(a.k.a. POLICE ASSASSINS on the DVD I watched)
YES, MADAM! is a 1985 Hong Kong action classic starring the one and only Michelle Yeoh as Senior Inspector Ng, hard working cop who should be on vacation and instead ends up searching for some damn microfilm.
She ends up on the case due to a crazy pile-up of coincidences. Her old instructor Richard Nordon (Michael Harry, AN ANGEL AT MY TABLE) is meeting in his hotel room with a thug named Mr. Dick (Dick Wei, EASTERN CONDORS), who ends up killing him. Immediately after that, two thieves disguised as bellboys happen to break into the room. They happen to steal Nordon’s passport, which happens to contain the microfilm of a forged contract that Mr. Dick was after in the first place. And then Inspector Ng happens to come to the room to meet with her old mentor, just in time to see the fake bellboy fleeing the scene and try to chase him.
There’s a dramatic moment in the lobby when Mr. Dick thinks she’s made him and is ready to shoot her.
She’s actually talking to the bellboy behind him and doesn’t notice.
The thieves, Asprin (Hoi Mang, WAY OF THE BLACK DRAGON) and Strepsil (John Shum, BODYGUARDS AND ASSSASSINS) decide to bring the passport to their friend Panadol, a quirky dude who makes fake IDs (and fake documents, fake guns, fake grenades…) Amazingly, Panadol is played by DOUBLE TEAM director Tsui Hark, already a veteran director at that point. It’s billed as a “special appearance,” but it’s not at all a cameo, he’s actually one of the main characters. He lives and works in a cluttered apartment that has a prominently displayed (though poorly maintained) RAMBO: FIRST BLOOD PART II poster.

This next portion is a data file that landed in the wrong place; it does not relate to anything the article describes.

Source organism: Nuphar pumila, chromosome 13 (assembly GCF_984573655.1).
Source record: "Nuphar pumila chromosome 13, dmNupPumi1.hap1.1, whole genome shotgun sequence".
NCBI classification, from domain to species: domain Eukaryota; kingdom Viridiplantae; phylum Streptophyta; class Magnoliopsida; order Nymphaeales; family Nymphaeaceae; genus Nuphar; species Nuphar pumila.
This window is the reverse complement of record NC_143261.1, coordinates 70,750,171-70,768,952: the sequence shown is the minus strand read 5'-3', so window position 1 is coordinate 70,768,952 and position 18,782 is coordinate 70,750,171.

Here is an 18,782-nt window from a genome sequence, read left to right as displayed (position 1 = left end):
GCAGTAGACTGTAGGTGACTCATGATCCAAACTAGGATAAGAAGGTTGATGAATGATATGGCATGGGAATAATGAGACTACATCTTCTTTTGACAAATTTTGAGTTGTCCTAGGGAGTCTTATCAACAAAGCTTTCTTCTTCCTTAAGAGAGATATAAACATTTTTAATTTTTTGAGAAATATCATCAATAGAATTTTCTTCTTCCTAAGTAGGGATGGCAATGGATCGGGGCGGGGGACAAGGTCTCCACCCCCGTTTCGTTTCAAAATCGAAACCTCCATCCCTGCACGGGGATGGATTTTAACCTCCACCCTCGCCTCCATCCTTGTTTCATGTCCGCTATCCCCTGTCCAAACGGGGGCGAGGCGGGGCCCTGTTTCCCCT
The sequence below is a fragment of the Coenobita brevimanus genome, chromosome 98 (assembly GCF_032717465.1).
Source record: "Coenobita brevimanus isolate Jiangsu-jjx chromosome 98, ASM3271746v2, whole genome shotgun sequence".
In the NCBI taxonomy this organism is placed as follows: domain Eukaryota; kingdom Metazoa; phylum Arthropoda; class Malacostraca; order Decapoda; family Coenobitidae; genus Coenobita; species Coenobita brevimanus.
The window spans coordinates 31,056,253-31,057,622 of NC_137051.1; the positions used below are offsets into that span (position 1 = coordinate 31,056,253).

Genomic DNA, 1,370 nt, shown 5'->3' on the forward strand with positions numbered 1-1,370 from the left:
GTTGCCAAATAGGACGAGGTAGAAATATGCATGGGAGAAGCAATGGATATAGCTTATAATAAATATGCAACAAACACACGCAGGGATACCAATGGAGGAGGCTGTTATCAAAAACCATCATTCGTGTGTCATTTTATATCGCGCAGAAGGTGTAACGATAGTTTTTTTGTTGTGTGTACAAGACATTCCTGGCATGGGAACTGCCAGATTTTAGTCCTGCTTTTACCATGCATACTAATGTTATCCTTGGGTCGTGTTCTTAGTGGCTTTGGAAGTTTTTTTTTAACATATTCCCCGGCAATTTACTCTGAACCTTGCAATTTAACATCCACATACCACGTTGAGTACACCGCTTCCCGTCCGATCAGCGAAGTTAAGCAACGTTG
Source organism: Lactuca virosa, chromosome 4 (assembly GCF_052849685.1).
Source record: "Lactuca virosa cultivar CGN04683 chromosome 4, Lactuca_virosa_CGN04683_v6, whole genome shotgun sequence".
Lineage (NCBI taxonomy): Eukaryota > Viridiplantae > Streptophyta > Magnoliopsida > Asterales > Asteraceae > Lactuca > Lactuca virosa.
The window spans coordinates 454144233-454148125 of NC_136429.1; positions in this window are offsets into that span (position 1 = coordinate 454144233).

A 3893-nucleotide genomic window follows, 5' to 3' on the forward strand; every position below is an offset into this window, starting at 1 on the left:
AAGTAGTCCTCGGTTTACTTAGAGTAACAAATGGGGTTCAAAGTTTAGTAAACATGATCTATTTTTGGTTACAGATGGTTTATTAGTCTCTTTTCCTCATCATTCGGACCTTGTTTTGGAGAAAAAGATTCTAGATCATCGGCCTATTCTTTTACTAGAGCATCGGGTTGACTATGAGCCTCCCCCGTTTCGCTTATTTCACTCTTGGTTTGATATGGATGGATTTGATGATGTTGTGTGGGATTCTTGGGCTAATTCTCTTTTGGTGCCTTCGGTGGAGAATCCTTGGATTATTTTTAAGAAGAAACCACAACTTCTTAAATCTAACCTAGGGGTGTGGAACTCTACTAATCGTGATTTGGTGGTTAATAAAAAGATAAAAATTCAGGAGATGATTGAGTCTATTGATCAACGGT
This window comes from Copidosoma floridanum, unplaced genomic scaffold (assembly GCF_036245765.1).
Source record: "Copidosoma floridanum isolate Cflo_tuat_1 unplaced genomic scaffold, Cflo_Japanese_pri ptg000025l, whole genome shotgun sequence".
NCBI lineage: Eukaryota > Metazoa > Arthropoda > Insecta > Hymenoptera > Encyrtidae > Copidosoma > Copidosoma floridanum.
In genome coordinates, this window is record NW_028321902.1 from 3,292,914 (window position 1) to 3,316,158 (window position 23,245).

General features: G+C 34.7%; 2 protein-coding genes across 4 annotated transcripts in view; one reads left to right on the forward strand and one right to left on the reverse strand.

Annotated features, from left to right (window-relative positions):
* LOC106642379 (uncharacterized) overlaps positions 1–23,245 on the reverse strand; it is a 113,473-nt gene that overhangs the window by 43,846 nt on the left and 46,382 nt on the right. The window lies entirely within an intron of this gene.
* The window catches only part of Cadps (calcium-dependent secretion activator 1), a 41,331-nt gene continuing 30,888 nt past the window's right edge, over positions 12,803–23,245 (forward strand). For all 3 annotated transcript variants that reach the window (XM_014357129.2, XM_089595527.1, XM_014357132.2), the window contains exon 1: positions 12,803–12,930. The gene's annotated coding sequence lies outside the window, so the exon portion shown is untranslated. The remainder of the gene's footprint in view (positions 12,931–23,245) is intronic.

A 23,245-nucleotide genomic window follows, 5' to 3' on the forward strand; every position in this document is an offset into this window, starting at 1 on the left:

It becomes a major action location because of a series of gates and contraptions he has built into the place.
Even before Panadol finds the microfilm (and hides it under a rubber boob inside a disconnected toilet) they’re all mixed up with this murder because they have the stolen passport. They go to check in with their master, played by none other than Sammo Hung. He’s supposed to be old, so his hair is spray-colored grey, and he hides out in a retirement home, which I didn’t really understand.
There’s a part I don’t get where it makes you think he and his roommates are planning to gang rape a nurs,e but actually they just grab the full chicken she’s carrying in and start eating it and then she says “You mustn’t eat chicken! You’re on a special diet” and I don’t understand why she was bringing it in in the first place.
An exciting moment in both YES, MADAM! and in cinema history is when Inspector Ng gets a tip that the person who bought the stolen passport (Eddie Maher) is going to fly out of the country. Assuming he’s involved in the murder she stops him at the airport, which turns into a big fight and foot chase. And then – oh no! – he grabs a random woman. He has a hostage!
Ha ha! Poor choice of hostage, dumbass.
I knew she was gonna do that kick. She also runs up a wall for a flying kick to the face. Knowing that Cynthia Rothrock was in the movie, we’d already predicted she’d be Carrie Morris, the Scotland Yard inspector we were told was flying in to help with the case. I was concerned “Is Cynthia gonna have to do an accent? But, duh, she’s not even speaking English, she’s dubbed. And yes, they make that joke where some dudes are saying sexist shit about her thinking she doesn’t understand and then she speaks to them in Cantonese and they go “wh-wh-whut?”
She gets to be the bad cop, taking the thug into an interrogation room and then beating up on him. Like everyone in this movie he has a poor attitude toward women: “I think you’re too tough. You’ll never find a husband.”
Other sexism directed toward them: “Miss, you’re very polite and pretty.” “If you want to show off, do it in the kitchen.” There’s a great part where their opponent calls them “Typical women. Always talking.” Ng says, “Don’t forget, among those women are your mothers.”
None of this makes Carrie any less Riggs. When she catches somebody dangling Panadol off a roof she threatens to shoot him. He’s thinking come on lady, obviously you’re not gonna shoot me because I’d drop this guy. And then she shoots him and he drops the guy.
And I don’t think she knew that he would get tangled in some ropes. Even this almost kills him – he’s hanging by the neck a few feet above the ground until she shoots the rope. Back at headquarters she brags that she’s only been there a few days but already has a nickname. Panadol correctly guesses that it’s “White Bitch.” (Well, she says it’s actually “Nasty White Bitch.”)